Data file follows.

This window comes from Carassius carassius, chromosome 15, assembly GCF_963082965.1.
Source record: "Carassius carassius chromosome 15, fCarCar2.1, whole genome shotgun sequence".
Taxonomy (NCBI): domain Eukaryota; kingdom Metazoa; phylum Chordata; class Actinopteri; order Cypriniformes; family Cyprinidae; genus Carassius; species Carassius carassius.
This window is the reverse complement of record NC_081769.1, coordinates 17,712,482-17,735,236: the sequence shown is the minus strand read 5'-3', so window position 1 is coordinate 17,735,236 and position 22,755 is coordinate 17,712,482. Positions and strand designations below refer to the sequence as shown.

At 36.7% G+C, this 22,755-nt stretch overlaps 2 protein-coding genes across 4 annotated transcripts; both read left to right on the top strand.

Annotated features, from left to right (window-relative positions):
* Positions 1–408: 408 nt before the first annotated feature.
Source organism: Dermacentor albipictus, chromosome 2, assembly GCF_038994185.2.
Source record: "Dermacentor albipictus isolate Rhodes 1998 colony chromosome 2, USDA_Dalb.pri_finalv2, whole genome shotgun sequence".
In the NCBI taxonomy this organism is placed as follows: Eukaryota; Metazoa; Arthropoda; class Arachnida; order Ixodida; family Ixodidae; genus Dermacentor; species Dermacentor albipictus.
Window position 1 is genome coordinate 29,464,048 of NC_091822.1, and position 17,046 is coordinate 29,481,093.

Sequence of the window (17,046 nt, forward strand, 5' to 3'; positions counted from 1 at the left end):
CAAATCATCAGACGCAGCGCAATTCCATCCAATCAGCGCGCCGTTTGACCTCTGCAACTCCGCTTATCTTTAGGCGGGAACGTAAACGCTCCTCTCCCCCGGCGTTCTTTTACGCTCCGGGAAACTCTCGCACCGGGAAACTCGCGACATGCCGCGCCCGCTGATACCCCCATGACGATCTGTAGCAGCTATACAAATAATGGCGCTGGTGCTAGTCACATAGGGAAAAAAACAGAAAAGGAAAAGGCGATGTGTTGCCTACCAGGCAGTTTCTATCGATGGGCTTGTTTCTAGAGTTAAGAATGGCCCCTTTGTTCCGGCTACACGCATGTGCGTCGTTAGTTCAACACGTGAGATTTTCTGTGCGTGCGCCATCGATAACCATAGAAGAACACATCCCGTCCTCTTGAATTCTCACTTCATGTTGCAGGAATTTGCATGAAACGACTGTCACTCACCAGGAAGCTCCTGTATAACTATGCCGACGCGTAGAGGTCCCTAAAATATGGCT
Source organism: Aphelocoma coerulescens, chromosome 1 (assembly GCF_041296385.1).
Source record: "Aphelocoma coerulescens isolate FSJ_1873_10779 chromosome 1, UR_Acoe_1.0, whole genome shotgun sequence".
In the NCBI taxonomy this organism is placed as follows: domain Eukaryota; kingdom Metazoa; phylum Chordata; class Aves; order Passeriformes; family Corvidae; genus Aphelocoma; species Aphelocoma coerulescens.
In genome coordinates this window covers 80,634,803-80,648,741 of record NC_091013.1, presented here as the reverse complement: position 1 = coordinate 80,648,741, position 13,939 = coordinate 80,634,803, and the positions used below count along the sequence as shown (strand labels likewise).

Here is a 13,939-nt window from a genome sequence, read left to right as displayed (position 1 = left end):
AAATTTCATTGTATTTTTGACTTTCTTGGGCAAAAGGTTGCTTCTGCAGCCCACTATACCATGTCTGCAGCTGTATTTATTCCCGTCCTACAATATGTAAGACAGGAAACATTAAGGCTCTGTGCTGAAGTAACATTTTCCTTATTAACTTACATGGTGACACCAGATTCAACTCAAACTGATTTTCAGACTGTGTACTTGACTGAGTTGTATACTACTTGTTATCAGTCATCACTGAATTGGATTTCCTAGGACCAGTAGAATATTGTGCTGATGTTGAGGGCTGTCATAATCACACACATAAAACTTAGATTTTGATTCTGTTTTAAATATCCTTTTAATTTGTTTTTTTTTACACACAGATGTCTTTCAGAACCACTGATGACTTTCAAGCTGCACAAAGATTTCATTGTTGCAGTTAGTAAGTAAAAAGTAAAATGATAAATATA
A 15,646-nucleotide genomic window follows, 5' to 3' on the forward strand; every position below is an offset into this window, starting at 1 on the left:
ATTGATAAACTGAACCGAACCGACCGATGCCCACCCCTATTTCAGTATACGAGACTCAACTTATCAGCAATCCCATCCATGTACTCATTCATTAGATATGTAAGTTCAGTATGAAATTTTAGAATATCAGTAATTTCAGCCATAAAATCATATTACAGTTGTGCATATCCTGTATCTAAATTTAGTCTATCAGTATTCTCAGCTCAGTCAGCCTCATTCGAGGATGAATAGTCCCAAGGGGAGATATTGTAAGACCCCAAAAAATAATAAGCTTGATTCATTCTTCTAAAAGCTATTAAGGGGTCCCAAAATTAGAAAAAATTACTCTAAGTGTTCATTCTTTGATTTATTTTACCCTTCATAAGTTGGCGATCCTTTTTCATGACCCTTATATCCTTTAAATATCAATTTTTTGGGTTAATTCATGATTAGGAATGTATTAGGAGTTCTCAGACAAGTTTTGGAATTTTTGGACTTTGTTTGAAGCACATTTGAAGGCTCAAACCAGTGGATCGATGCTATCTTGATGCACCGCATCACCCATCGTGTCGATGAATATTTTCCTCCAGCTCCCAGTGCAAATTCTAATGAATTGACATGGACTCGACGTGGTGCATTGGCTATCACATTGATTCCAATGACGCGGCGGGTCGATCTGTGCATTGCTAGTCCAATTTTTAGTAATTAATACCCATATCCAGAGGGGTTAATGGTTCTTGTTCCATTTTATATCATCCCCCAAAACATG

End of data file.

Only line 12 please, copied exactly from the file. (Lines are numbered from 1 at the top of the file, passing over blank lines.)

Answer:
Sequence of the window (17,046 nt, forward strand, 5' to 3'; positions counted from 1 at the left end):